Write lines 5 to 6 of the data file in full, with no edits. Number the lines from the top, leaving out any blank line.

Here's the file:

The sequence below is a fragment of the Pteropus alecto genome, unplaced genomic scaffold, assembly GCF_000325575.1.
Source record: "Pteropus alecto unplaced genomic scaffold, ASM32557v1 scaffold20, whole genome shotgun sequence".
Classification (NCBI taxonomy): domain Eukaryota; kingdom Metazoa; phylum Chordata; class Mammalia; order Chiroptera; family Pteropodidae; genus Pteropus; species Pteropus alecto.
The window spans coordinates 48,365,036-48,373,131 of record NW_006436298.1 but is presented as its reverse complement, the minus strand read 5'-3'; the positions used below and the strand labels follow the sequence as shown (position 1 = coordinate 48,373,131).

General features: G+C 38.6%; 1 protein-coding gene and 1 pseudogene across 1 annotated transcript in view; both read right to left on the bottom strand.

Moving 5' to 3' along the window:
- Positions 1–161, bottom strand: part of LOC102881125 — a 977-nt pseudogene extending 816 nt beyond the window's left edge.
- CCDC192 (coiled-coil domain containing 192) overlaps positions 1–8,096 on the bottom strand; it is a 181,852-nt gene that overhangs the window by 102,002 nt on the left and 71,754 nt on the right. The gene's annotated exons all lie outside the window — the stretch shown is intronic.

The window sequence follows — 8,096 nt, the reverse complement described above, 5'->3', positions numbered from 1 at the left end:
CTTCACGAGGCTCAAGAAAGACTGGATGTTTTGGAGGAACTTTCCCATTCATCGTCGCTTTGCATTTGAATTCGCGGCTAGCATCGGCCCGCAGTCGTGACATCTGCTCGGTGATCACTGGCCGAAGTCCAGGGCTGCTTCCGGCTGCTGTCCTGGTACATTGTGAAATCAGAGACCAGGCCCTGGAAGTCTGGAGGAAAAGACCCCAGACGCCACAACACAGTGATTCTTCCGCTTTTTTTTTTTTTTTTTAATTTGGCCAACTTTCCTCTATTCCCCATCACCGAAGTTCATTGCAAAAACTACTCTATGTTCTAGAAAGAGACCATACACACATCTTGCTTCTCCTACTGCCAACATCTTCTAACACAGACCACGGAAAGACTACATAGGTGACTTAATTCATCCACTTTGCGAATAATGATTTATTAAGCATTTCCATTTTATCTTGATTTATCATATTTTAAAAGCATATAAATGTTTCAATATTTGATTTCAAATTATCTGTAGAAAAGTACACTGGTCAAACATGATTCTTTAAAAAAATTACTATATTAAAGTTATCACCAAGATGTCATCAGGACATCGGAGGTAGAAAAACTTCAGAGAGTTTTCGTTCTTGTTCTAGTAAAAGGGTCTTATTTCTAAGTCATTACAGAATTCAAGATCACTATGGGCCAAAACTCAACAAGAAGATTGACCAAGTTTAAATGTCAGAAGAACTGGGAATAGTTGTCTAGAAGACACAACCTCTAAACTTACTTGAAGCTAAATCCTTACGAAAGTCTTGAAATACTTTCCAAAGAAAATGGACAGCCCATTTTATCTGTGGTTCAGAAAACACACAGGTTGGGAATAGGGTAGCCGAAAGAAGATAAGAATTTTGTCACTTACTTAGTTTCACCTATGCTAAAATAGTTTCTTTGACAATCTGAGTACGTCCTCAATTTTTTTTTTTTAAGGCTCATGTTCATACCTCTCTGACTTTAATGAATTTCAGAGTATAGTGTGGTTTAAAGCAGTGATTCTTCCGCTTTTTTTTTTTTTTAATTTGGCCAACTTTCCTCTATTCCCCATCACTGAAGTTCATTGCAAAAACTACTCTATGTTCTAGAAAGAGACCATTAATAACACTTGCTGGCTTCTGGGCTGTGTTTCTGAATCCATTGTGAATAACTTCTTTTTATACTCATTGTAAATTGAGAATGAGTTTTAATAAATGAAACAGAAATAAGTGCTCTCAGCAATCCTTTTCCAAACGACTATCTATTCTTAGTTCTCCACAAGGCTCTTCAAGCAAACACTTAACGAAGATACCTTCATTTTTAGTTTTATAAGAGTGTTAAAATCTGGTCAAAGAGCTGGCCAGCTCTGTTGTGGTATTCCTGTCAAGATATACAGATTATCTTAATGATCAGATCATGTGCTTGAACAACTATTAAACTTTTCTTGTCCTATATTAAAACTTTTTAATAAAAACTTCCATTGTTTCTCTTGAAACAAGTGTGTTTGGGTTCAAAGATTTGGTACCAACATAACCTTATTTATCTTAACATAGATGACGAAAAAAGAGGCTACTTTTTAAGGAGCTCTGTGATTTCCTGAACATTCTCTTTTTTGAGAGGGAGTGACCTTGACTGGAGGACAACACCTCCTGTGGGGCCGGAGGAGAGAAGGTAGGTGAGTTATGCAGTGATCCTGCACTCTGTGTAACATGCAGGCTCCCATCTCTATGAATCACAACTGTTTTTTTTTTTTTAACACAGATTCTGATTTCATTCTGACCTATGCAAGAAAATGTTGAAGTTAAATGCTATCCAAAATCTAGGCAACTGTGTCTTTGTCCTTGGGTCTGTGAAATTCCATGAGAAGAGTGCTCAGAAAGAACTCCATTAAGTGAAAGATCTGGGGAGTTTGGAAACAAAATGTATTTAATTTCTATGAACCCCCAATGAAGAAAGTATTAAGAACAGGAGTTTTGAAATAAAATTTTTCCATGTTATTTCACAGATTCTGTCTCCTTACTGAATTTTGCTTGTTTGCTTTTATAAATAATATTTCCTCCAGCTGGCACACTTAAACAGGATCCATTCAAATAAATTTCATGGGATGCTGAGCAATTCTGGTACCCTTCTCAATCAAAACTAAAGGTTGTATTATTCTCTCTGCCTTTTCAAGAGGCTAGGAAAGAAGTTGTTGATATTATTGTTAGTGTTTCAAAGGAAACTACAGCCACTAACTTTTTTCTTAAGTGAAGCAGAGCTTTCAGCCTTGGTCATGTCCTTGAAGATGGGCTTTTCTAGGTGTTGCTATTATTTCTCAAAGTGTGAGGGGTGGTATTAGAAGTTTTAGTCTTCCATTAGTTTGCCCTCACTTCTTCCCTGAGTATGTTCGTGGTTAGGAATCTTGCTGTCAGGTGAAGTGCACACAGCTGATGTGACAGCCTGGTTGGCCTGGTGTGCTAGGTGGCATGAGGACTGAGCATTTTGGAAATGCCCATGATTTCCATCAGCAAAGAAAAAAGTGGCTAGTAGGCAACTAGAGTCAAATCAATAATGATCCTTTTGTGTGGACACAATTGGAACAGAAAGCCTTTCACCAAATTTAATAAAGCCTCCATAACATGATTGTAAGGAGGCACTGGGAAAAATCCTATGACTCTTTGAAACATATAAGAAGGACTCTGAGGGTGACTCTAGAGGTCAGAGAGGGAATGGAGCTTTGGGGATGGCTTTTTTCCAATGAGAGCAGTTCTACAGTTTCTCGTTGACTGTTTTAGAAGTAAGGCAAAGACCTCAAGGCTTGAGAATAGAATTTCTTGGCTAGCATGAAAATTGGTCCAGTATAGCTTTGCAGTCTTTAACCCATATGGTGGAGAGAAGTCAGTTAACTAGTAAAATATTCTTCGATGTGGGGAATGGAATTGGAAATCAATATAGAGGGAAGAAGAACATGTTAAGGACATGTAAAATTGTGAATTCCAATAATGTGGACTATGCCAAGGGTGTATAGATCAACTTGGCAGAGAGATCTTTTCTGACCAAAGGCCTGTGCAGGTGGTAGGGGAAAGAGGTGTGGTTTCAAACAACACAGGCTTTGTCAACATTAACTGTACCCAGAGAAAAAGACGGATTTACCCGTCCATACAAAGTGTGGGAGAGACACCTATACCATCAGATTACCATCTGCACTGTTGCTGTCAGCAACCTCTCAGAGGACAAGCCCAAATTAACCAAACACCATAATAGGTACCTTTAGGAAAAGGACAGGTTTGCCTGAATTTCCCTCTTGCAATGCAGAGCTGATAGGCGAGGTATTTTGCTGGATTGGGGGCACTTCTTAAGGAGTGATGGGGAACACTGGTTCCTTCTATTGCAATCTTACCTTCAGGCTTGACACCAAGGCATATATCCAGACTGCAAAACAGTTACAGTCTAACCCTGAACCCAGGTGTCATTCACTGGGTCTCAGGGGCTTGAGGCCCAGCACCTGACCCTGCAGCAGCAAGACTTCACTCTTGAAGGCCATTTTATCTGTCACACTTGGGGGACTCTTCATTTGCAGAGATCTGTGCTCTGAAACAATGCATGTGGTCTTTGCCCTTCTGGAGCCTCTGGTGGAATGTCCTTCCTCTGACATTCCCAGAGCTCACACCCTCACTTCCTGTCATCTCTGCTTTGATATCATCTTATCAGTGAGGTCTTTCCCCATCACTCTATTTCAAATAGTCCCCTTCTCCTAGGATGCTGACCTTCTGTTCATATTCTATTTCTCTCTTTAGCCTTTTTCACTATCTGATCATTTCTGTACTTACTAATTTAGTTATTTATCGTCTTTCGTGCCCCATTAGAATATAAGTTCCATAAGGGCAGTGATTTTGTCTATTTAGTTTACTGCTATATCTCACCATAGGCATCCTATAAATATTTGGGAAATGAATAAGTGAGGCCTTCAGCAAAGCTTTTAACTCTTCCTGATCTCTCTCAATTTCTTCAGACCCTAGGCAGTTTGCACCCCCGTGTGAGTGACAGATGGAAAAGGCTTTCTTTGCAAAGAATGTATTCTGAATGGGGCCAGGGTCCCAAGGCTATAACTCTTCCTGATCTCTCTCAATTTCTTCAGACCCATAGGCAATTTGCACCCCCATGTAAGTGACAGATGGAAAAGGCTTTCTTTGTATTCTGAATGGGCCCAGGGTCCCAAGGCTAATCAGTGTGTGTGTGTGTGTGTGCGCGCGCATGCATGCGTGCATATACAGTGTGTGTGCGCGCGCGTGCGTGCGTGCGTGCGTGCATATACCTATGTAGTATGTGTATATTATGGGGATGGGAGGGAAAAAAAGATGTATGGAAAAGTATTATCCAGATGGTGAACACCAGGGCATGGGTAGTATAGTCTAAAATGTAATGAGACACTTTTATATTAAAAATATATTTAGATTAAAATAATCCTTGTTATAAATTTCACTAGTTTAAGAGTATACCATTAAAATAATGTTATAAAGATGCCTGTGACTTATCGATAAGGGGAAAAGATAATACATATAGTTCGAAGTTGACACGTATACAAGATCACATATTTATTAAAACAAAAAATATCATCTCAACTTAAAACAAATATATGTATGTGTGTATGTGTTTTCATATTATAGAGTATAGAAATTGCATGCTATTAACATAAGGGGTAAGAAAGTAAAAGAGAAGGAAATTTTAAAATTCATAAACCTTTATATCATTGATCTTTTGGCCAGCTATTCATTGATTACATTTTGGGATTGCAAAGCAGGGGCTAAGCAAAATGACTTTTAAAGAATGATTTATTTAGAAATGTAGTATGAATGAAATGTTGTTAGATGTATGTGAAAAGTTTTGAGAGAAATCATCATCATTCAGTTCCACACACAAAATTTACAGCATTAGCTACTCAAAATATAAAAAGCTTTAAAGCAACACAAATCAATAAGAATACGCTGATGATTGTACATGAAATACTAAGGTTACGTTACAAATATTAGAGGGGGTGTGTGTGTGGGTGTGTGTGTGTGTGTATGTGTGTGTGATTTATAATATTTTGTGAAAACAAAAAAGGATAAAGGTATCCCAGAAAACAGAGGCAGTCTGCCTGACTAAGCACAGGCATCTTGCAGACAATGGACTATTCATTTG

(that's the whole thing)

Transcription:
General features: G+C 38.6%; 1 protein-coding gene and 1 pseudogene across 1 annotated transcript in view; both read right to left on the bottom strand.

Moving 5' to 3' along the window: